December 18, 1987

PC

Martin Brian Mulroney (Prime Minister)

Progressive Conservative

Mr. Mulroney:

Permit me to quote briefly from the preamble to the text as follows:

The Government of Canada and the Government of the United States of America, resolved to strengthen the unique and enduring friendship between their two nations, have agreed to establish a free trade area.

The objectives of this agreement are to eliminate the barriers to trade in goods and services between our two countries, facilitate fair competition, liberalize conditions for investments, establish effective procedures for the resolution of trade disputes, and lay the foundation for further co-operation to expand and enhance the benefits of the agreement.

There it is, Mr. Speaker. Those are the elements, an important, mutually advantageous commercial transaction; nothing more, nothing less. This is not the kind of integrated economic union brought about by the Common Market in the United Kingdom with France. If anybody for a second thinks that-[DOT]

-General de Gaulle, as President of the French Republic, would have allowed France to accept trading conditions which might have weakened French sovereignty, he is misjudging the General. In spite of 25 years of much closer economic co-

Free Trade

operation than is provided by this agreement, France has preserved its integrity, its independence, the purity of its language and its literature.

If anybody thinks that Margaret Thatcher would, for one second, agree to an economic apparatus that would diminish the integrity of Great Britain or the soul of the English language or literature, they know nothing about Margaret Thatcher. I can tell you, Mr. Speaker, that this commercial transaction will do nothing except make Canada more prosperous and that prosperity will allow Canadians to enjoy a stronger and richer culture.

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?

Some Hon. Members:

Hear, hear!

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PC

Martin Brian Mulroney (Prime Minister)

Progressive Conservative

Mr. Mulroney:

I will list very briefly some of the things that we have achieved for Canada. First, we have achieved a more certain framework for our most vital trading relationship. I think few people would quarrel with the desirability of that. Interdependence requires co-operation, but co-operation based on rules impartially applied, not at the whim of the Party in power.

Second, the elimination of tariffs, which is the most powerful element of the agreement, removes barriers to manufacturing and processing in Canada and expands tremendous markets for exports of these resources and agrifish products.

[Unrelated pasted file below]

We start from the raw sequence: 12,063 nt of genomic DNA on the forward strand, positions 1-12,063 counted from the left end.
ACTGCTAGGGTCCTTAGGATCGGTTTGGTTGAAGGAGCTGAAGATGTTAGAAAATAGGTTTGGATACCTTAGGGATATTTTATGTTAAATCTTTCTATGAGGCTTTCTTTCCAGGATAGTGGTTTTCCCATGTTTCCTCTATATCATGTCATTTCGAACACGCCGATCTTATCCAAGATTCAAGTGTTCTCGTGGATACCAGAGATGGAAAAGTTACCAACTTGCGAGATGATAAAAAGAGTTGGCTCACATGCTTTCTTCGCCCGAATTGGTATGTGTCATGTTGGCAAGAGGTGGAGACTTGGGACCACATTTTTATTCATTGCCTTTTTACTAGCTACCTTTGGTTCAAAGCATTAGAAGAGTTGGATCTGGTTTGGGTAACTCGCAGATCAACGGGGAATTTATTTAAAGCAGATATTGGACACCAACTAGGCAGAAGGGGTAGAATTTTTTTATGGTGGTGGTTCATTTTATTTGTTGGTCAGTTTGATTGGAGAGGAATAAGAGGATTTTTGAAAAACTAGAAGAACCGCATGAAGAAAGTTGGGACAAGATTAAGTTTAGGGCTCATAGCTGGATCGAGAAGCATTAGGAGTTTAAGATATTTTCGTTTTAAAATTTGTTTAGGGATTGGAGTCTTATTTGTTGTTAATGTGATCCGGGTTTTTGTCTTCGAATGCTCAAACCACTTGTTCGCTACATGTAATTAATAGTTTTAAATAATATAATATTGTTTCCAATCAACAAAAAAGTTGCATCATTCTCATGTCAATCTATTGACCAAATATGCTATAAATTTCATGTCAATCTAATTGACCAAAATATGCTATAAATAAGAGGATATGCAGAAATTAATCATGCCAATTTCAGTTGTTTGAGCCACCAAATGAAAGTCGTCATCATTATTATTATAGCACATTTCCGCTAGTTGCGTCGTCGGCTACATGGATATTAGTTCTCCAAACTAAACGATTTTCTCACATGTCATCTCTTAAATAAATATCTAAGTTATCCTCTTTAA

Third, we will enjoy a more certain climate for investment. Investment means more jobs. Investment means more income for Canadians. May I say, with respect for my hon. friend from Oshawa, that his constituency, of which I am proud, represents, I suppose, the ideal for the other 281 constituencies in Canada. Everyone is proud of the tremendous foreign investment and the low unemployment which has been brought about in Oshawa. We wish that kind of richness and prosperity for all Canadians.

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?

Some Hon. Members:

Hear, hear!

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NDP

John Edward Broadbent

New Democratic Party

Mr. Broadbent:

That's what happens when you vote NDP.

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PC

Martin Brian Mulroney (Prime Minister)

Progressive Conservative

Mr. Mulroney:

My hon. friend knows that I say that with affection and respect with regard to the kinds of things which we can bring about on a progressive basis for all Canadians.

Fourth, the agreement will provide better choice and better prices for consumers. The leading spokespeople of consumers' associations have indicated that consumer goods will cost less, which is of great benefit to the ordinary Canadian.

Fifth, the Auto Pact is maintained, improved, and made more secure as part of the broader package. The Member for Oshawa (Mr. Broadbent) seems to chuckle. He should not chuckle because he knows that Mr. Peapples, the Chairman of General Motors, is a very serious man whose company has invested billions of dollars in southern Ontario and billions of

December 18, 1987

Free Trade

dollars in his own constituency. Mr. Peapples and the chairman of the two other leading car manufacturers, experts in the automobile business, say that the free trade agreement with the United States has preserved and enhanced the Auto Pact, it means more jobs and greater security of access. Mr. Peapples said that it is good for Oshawa, it is good for Ontario, and it is good for Canada. I would have thought the Leader of the NDP would stand up and celebrate that fact.

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?

Some Hon. Members:

Hear, hear!

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PC

Martin Brian Mulroney (Prime Minister)

Progressive Conservative

Mr. Mulroney:

Sixth, we have achieved a better market for energy products which means more investment in energy projects in western Canada which is so vital for the well-being of that great region of our country, for Hibernia, the offshore of Newfoundland and Labrador, and possibly for Nova Scotia. This is another great attraction as a result of a free trade arrangement.